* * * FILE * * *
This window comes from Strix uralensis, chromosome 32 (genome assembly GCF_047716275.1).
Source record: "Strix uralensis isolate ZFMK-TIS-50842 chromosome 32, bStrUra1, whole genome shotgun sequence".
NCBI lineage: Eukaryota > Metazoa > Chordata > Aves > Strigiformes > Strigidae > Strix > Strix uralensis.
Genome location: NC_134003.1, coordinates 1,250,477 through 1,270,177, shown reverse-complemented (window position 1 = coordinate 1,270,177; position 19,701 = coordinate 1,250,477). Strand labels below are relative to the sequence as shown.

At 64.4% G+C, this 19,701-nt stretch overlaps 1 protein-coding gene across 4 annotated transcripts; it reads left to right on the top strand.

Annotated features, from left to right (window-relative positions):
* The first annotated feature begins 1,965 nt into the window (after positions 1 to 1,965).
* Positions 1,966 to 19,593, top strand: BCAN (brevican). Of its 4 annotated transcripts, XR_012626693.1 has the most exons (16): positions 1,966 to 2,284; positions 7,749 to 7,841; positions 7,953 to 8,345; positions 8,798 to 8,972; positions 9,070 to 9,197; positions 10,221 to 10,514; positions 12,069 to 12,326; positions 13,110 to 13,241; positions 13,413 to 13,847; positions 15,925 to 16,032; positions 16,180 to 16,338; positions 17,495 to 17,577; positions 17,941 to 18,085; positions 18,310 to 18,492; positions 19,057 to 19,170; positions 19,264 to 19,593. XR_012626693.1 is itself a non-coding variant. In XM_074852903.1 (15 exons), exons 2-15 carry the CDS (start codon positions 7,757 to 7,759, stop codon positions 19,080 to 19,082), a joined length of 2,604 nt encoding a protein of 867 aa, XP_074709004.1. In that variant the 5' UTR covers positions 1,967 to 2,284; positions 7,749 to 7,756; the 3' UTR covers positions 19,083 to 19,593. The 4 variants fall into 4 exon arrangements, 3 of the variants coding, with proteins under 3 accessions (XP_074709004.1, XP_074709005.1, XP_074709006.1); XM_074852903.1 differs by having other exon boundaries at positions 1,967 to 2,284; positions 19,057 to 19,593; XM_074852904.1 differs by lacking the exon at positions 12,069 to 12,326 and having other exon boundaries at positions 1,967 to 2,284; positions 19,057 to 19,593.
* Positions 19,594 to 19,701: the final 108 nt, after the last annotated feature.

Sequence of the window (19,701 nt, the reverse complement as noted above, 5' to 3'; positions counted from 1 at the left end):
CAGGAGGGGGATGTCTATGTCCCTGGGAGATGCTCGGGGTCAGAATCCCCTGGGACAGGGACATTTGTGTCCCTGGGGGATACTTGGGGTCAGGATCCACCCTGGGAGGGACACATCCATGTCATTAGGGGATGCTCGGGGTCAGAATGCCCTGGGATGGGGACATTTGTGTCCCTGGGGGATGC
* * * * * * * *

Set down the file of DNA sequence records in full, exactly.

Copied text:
This window comes from Strix uralensis, chromosome 32 (genome assembly GCF_047716275.1).
Source record: "Strix uralensis isolate ZFMK-TIS-50842 chromosome 32, bStrUra1, whole genome shotgun sequence".
NCBI lineage: Eukaryota > Metazoa > Chordata > Aves > Strigiformes > Strigidae > Strix > Strix uralensis.
Genome location: NC_134003.1, coordinates 1,250,477 through 1,270,177, shown reverse-complemented (window position 1 = coordinate 1,270,177; position 19,701 = coordinate 1,250,477). Strand labels below are relative to the sequence as shown.

At 64.4% G+C, this 19,701-nt stretch overlaps 1 protein-coding gene across 4 annotated transcripts; it reads left to right on the top strand.

Annotated features, from left to right (window-relative positions):
* The first annotated feature begins 1,965 nt into the window (after positions 1 to 1,965).
* Positions 1,966 to 19,593, top strand: BCAN (brevican). Of its 4 annotated transcripts, XR_012626693.1 has the most exons (16): positions 1,966 to 2,284; positions 7,749 to 7,841; positions 7,953 to 8,345; positions 8,798 to 8,972; positions 9,070 to 9,197; positions 10,221 to 10,514; positions 12,069 to 12,326; positions 13,110 to 13,241; positions 13,413 to 13,847; positions 15,925 to 16,032; positions 16,180 to 16,338; positions 17,495 to 17,577; positions 17,941 to 18,085; positions 18,310 to 18,492; positions 19,057 to 19,170; positions 19,264 to 19,593. XR_012626693.1 is itself a non-coding variant. In XM_074852903.1 (15 exons), exons 2-15 carry the CDS (start codon positions 7,757 to 7,759, stop codon positions 19,080 to 19,082), a joined length of 2,604 nt encoding a protein of 867 aa, XP_074709004.1. In that variant the 5' UTR covers positions 1,967 to 2,284; positions 7,749 to 7,756; the 3' UTR covers positions 19,083 to 19,593. The 4 variants fall into 4 exon arrangements, 3 of the variants coding, with proteins under 3 accessions (XP_074709004.1, XP_074709005.1, XP_074709006.1); XM_074852903.1 differs by having other exon boundaries at positions 1,967 to 2,284; positions 19,057 to 19,593; XM_074852904.1 differs by lacking the exon at positions 12,069 to 12,326 and having other exon boundaries at positions 1,967 to 2,284; positions 19,057 to 19,593.
* Positions 19,594 to 19,701: the final 108 nt, after the last annotated feature.

Sequence of the window (19,701 nt, the reverse complement as noted above, 5' to 3'; positions counted from 1 at the left end):
CAGGAGGGGGATGTCTATGTCCCTGGGAGATGCTCGGGGTCAGAATCCCCTGGGACAGGGACATTTGTGTCCCTGGGGGATACTTGGGGTCAGGATCCACCCTGGGAGGGACACATCCATGTCATTAGGGGATGCTCGGGGTCAGAATGCCCTGGGATGGGGACATTTGTGTCCCTGGGGGATGC